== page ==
At last, a black actress will grace Scottish small screens

When Kananu Kirimi makes her small-screen debut in September she will, incredibly, be the first black Scottish actress to appear on TV.

Kirimi, a native of Perthshire born to a Scottish mother and Kenyan father, appears in the short film Small Love, which will be shown at the Edinburgh Festival next month and on Scottish TV in September.

'It is very rare to see anybody black on Scottish television,' said the film's director Manu Kurewa, who is from Zimbabwe but studied at the National Film School in England and now lives in Scotland.

'I chose [Kirimi] because I liked her as an actress. If I have seen black people on TV in Scotland they tend to have come from England. I don't think there have been any parts for them, nobody writes for them. The Asian community is huge here, and nobody writes for them. The part wasn't written for a black person, but it doesn't say white or Asian, so why not?'

It is difficult to find precedents. Tony Osoba, who starred in the prison sitcom Porridge, trained at the RSAMD in Glasgow, but he is English. There are a few Asian-Scots actors, including Annie George, who appeared in this year's Cannes prizewinner Daddy's Girl, and Shan Khan, an actor and playwright whose first drama, Office, premieres at the Edinburgh Festival next month. Russell Boyce, dean of drama at the RSAMD, says he has taught only one Scotswoman of Afri can or Caribbean descent.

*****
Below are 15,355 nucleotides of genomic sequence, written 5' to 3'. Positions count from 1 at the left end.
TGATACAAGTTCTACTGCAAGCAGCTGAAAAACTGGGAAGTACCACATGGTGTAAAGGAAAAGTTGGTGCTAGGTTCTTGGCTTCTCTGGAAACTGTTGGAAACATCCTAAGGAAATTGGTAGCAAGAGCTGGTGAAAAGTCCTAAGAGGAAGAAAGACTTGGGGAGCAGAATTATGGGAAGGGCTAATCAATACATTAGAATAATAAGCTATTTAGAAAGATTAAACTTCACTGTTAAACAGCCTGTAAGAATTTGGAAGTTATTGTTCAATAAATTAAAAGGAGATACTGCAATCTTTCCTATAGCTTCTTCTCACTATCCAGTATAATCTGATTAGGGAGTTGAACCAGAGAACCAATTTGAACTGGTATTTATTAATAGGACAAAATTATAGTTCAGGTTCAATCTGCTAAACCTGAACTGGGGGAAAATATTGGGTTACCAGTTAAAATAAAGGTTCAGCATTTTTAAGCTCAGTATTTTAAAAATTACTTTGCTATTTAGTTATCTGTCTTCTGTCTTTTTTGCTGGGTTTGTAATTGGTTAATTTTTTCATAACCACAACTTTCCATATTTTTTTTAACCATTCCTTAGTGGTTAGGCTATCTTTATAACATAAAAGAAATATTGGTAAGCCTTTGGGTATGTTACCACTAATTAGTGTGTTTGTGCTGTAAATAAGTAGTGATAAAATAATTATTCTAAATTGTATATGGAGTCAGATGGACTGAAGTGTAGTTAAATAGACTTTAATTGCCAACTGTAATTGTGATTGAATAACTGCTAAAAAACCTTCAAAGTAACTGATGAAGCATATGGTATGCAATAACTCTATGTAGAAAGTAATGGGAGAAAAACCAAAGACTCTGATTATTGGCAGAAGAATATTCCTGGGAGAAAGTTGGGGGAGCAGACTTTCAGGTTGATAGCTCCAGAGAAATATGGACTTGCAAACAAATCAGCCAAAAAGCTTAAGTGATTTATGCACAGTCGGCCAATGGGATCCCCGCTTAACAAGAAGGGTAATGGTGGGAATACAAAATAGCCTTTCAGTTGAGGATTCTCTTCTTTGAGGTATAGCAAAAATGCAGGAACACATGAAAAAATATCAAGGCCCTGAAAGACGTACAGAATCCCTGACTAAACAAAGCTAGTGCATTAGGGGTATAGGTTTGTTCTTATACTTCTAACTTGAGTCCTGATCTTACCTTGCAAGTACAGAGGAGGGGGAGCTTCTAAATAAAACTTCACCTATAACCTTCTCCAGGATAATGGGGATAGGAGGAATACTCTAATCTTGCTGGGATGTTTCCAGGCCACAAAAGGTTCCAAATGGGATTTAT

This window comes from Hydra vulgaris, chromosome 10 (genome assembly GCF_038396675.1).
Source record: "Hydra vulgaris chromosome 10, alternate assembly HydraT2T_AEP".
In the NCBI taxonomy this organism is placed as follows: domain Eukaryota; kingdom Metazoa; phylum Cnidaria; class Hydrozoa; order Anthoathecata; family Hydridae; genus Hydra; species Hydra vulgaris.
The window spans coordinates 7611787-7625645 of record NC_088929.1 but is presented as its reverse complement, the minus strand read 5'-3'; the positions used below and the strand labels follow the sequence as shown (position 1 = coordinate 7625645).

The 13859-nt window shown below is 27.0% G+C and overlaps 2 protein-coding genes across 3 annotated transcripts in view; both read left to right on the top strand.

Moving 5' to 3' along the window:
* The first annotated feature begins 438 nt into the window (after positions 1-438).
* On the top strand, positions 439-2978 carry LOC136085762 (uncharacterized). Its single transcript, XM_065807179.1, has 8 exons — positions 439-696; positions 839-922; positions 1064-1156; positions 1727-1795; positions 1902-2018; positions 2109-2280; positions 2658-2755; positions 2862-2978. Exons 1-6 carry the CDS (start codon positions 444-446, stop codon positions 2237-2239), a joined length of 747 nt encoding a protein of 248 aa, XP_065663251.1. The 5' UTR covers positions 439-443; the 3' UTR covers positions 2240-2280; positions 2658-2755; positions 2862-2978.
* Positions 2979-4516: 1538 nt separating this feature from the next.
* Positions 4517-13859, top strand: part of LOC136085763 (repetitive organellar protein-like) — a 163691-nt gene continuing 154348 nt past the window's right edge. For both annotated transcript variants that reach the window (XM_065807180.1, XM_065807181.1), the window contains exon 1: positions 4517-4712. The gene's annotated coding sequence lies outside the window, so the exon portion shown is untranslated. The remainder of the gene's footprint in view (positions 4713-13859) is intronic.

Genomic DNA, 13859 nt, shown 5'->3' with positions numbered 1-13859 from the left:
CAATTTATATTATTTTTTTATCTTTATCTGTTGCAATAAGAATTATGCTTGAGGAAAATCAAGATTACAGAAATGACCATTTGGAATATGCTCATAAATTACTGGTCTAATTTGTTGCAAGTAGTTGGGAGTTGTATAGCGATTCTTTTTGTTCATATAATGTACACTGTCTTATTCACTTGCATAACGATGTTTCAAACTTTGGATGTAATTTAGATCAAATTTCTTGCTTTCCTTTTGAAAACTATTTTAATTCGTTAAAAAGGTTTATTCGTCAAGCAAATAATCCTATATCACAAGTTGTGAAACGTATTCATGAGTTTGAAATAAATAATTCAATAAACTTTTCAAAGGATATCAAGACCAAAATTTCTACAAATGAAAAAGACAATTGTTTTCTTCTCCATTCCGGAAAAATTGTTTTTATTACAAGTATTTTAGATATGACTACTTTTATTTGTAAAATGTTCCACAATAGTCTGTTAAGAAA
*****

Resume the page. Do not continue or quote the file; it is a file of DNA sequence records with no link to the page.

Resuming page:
Small Love is a half-hour film made by Aberdeen-based Tern Television for this year's New Found Land scheme, run by Scottish Television and Scottish Screen. It tells the story of Esther, a singer who suffers from schizophrenia, and Spike, a boy on the run from an abusive home.

Kirimi plays Esther, while Glaswegian Jamie Dodds is Spike. In the film, Spike rescues Esther as she stands wavering on the edge of an underground train platform, besieged by the voices in her head. She thanks him by offering him shelter. When Spike and Esther discover that a baby in the flat next door is being harmed, they decide to run away and take it with them.

Producer David Strachan said: 'From the early stages Manu said it would be a good idea to cast someone black in that role. That was a brilliant idea because it gives the film a feeling of being a national rather than a small Scottish story. It gives it scale. But much more important is the strength of the actors. We auditioned lots of people and Kirimi was the star.'